不一样的成功：学生时代在宿舍创业，坚守17年终见曙光 | Student Brands 董事长布莱恩·维斯专访
布莱恩·维斯就是一例。1999年，在伊利诺斯州北部中心学院的学生宿舍里，他建立了Student Brands，目的是让学生们在学习上互相帮助。网络热潮如火如荼时，他请家人的一位朋友给Student Brands投资，以便他聘请一位开发人员。但这位朋友只给了维斯一条重要建议——学习编程并且自己建立网站。很快，维斯的网站Oppapers.com每个月就能通过广告赚400美元，这对上世纪90年代的一位大学生来说俨然是一座小宝库。
到2011年，维斯的这项大学生事业已经足够成功，从而终于让他决定将其“专业化”——租一间办公室，建立25个人的团队，落实各项工作。在这个过程中，Student Brands吸纳了一系列教育技术服务业务，包括同为Web 1.0产物的Monografias.com和Bartelby.com。现在，这家公司经营着20多个网站。
但维斯仍念念不忘以前白手起家的日子，因此在2015年他聘请Savings.com前首席运营官托马斯·斯瓦拉到Student Brands担任总裁，自己任董事长。去年Student Brands实现收入2000万美元。今年，当Barnes & Noble Education怀揣做大数字业务的意愿找上门来时，维斯抓住了这个机会。Barnes & Noble Education以5850万美元现金的代价收购了Student Brands。维斯说，他相信Student Brands“找到了一个绝对完美的未来合作伙伴。”
Student Brands没有外部投资者，维斯持有逾八成股权，他通过这次转让至少获利4700万美元（斯瓦拉和另外两位创始人克里斯·尼尔森和托德·克莱门斯持有剩余少数股份）。和某些风投支持的收购相比，虽然前者的标价是Student Brands的两倍，但维斯的个人收益超过了那些创业者。他还避开了实现硅谷式高增长带来的压力，而这种高增长通常是“不成功则成仁”的结果。在那样的模式下，初创企业很快就会知道自己是燎原野火，还是稍纵即逝的一道亮光。维斯选择的则是持续17年的缓慢燃烧。
Y Combinator让维斯从新的角度了解到了如何发展一家公司。他计划从“战略天使投资人”或者能提供具体行业经验的人那里筹集一些外部资金。进入Y Combinator前Solve一直可以做到资金自给，而且今年2月成立后就一直有收入。维斯还不打算完全采用增长高于一切的硅谷思维模式。
The business world's obsession with tales of tech startups and entrepreneurship is typically focused on very specific kind of success story: The kind where startup founders raise giant piles of venture capital to fuel hypergrowth, and then ride said hypergrowth to an IPO or sale. But there are plenty of other paths to success. Not all of them involve venture capital, and some end up earning more money for their founders in the end.
Blaine Vess is one example. He founded Student Brands in 1999 out of his dorm room at North Central College in Illinois as a way to allow students to help each other study. At the height of the dotcom boom, he asked a family friend to invest in the company so he could hire a developer. The friend instead gave Vess an important piece of advice: Learn to program and build out the site yourself. Soon his site, Oppapers.com, was earning around $400 a month on ads, which felt like a small fortune for a college student in the 90’s.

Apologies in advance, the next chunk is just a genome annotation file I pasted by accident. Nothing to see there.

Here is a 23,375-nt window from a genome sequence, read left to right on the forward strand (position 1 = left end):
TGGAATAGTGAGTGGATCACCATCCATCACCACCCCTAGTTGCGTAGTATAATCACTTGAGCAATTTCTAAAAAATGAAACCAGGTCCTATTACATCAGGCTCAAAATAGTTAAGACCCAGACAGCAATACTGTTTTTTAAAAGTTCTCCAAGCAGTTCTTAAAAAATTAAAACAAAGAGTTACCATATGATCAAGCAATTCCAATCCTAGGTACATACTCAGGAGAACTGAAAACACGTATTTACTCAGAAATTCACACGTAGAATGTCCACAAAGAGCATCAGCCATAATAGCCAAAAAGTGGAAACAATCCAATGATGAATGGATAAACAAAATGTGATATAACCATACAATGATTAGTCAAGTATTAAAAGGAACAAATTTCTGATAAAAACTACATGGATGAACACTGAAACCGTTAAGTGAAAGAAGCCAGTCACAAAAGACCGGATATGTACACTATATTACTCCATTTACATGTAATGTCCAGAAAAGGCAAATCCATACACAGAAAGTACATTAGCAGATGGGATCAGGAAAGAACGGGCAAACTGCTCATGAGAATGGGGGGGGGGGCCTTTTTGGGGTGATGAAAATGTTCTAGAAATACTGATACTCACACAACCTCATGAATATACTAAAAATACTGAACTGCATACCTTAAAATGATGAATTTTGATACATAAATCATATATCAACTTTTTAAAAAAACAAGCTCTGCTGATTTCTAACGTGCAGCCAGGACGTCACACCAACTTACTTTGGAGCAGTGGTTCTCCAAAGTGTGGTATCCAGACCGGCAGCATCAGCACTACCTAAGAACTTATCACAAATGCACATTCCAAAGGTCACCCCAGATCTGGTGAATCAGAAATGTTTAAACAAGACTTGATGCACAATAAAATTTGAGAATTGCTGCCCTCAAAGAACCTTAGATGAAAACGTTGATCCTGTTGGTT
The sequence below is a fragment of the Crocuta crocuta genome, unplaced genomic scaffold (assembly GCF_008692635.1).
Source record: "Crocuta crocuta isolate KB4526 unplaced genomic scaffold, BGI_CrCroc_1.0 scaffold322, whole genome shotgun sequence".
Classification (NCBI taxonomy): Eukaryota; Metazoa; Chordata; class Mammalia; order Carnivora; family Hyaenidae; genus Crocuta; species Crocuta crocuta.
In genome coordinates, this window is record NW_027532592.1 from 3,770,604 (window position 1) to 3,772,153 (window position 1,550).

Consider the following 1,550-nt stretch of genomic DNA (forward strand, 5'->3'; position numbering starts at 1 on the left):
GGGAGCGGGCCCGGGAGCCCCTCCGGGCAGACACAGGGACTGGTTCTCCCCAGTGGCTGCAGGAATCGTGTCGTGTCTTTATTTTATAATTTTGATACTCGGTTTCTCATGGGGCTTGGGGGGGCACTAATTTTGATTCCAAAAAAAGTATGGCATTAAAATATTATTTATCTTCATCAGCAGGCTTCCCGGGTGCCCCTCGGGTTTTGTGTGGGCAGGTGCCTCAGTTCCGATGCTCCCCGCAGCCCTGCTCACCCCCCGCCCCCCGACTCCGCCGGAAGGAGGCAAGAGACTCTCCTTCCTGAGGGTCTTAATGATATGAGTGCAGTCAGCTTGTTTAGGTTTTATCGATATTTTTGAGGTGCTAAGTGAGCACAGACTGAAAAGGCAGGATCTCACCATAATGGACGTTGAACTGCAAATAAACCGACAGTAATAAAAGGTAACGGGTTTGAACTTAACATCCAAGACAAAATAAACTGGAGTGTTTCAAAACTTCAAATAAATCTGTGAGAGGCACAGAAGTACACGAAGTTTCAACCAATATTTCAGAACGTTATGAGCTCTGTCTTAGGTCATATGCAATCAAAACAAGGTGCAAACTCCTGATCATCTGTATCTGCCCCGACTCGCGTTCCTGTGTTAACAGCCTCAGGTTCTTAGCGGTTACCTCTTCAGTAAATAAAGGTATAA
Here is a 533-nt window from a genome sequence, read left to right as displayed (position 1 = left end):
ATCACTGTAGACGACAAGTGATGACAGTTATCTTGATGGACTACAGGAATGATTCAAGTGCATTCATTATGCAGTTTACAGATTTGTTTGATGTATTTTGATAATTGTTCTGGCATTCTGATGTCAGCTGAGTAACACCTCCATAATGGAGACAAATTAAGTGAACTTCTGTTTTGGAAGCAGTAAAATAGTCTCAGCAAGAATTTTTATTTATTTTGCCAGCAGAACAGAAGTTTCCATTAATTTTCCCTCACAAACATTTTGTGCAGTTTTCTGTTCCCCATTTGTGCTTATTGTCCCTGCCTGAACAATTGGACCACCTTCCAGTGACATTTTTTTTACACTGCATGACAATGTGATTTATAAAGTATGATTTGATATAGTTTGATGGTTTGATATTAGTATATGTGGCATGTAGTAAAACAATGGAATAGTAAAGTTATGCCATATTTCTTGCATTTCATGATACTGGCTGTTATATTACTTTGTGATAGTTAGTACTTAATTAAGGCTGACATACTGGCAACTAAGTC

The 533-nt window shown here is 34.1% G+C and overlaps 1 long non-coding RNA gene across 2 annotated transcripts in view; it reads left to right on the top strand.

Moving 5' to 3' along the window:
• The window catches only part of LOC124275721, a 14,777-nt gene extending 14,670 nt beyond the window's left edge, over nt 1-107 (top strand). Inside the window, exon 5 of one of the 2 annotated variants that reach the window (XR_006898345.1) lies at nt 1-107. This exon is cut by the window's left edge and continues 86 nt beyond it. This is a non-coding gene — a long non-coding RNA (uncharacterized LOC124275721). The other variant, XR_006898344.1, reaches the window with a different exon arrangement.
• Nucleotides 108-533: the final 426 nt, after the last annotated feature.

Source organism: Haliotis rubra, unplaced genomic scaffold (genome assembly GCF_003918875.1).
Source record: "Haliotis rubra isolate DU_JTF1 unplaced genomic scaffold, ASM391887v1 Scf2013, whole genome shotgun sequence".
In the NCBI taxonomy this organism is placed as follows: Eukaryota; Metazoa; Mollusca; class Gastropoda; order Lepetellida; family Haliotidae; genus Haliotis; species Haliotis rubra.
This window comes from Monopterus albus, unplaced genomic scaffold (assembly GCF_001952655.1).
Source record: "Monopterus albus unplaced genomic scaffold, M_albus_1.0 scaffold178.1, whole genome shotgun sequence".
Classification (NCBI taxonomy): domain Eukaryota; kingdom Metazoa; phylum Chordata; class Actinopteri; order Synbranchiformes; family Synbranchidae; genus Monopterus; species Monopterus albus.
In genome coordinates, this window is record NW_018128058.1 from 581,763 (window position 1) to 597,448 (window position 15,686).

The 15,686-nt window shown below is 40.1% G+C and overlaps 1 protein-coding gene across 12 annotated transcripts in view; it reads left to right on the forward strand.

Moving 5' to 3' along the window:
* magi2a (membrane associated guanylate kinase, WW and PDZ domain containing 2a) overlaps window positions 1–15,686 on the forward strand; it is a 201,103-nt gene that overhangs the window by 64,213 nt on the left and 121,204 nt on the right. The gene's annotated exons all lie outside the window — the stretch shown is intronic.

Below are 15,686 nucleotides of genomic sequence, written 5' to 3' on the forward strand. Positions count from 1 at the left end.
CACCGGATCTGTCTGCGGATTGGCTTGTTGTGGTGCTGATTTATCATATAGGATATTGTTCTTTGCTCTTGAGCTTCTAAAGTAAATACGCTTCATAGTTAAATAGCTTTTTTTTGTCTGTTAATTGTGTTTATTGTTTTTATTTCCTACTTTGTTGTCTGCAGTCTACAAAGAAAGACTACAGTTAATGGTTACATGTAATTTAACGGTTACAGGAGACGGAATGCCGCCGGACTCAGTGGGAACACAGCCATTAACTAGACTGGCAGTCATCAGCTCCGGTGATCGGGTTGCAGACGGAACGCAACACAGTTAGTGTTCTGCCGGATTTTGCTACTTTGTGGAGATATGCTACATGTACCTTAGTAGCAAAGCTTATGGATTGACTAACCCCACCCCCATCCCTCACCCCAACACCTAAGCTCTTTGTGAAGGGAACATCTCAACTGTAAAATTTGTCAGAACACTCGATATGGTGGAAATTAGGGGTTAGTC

Vess kept the site going through the dotcom crash and college because it had few expenses. (Students would email in Word documents of study guides and Vess and his co-founder would manually upload them; they eventually built tools to automate that.) In 2005, the company switched to a paid subscription model and earned $60,000 in its first year. By 2007, Student Brands was making more than $1 million in subscriptions, operating out of a house in L.A. (After college, Vess moved there to take a marketing consulting job with New Line Cinema.)
By 2011, Vess’s college side hustle was successful enough that he decided to finally “professionalize” it by renting an office, hiring a 25-person team, and putting processes into place. Along the way, Student Brands snapped up a number of educational tech services, including fellow Web 1.0 products Monografias.com and Bartelby.com. The company now operates more than 20 sites.
But Vess missed the early days of building things from scratch, so in 2015, he hired Thomas Swalla, a formerly COO of Savings.com, to be the company’s president and he became chairman. Last year the company made $20 million in revenue. When Barnes & Noble Education approached the company this year with a desire to expand its digital presence, Vess took the opportunity. The company acquired Student Brands for $58.5 million in cash. Vess says he believes the company “has landed with an absolute perfect partner going forward.”
With no outside investors, Vess owned more than 80% of the company, earning at least $47 million on the sale. (Swalla and his co-founders, Chris Nelson and Todd Clemens, owned minority stakes.) He achieved a better personal payday than the founders of some venture-backed buyouts with price tags that were twice as high. He also avoided the pressure to achieve Silicon Valley-style hypergrowth, which is designed to produce all-or-nothing results. Under that model, startups find out very quickly if they are a wildfire or a bright flame that burns out quickly. Vess opted for a 17-year slow burn.
Now, he’s getting a taste of Silicon Valley-style priorities as part of the country’s most famous accelerator program, Y Combinator, with his new travel tech startup, Solve. The company provides airport services like expedited immigration and customs, transportation, and baggage assistance to international travelers in 500 airports. Costing $100 for two people in cities like Bangkok and $225 at London Heathrow, Solve’s service has appealed to business travelers and older travelers using travel agents, Vess says.
Y Combinator has given him a new perspective on how to grow a company. He plans to raise some outside capital from “strategic angels,” or people that can offer specific industry expertise. Solve, which was self-funded until it joined YC, has been earning revenue since it launched in February. Vess is not quite ready to adopt the Valley’s mentality of growth above all else.
“I think I’m probably more cautious about raising money than some other people because we don’t necessarily need it, and it’s just not the metric I’m looking at, as in ‘We raised $X million, okay, we’re successful now,’” he says. “It’s really just the beginning.” After 17 years, Vess says he has developed a healthy understanding of the ups and downs of running a business. “It definitely keeps me grounded.”
This article first appeared in Term Sheet, Fortune’s newsletter on deals and dealmakers.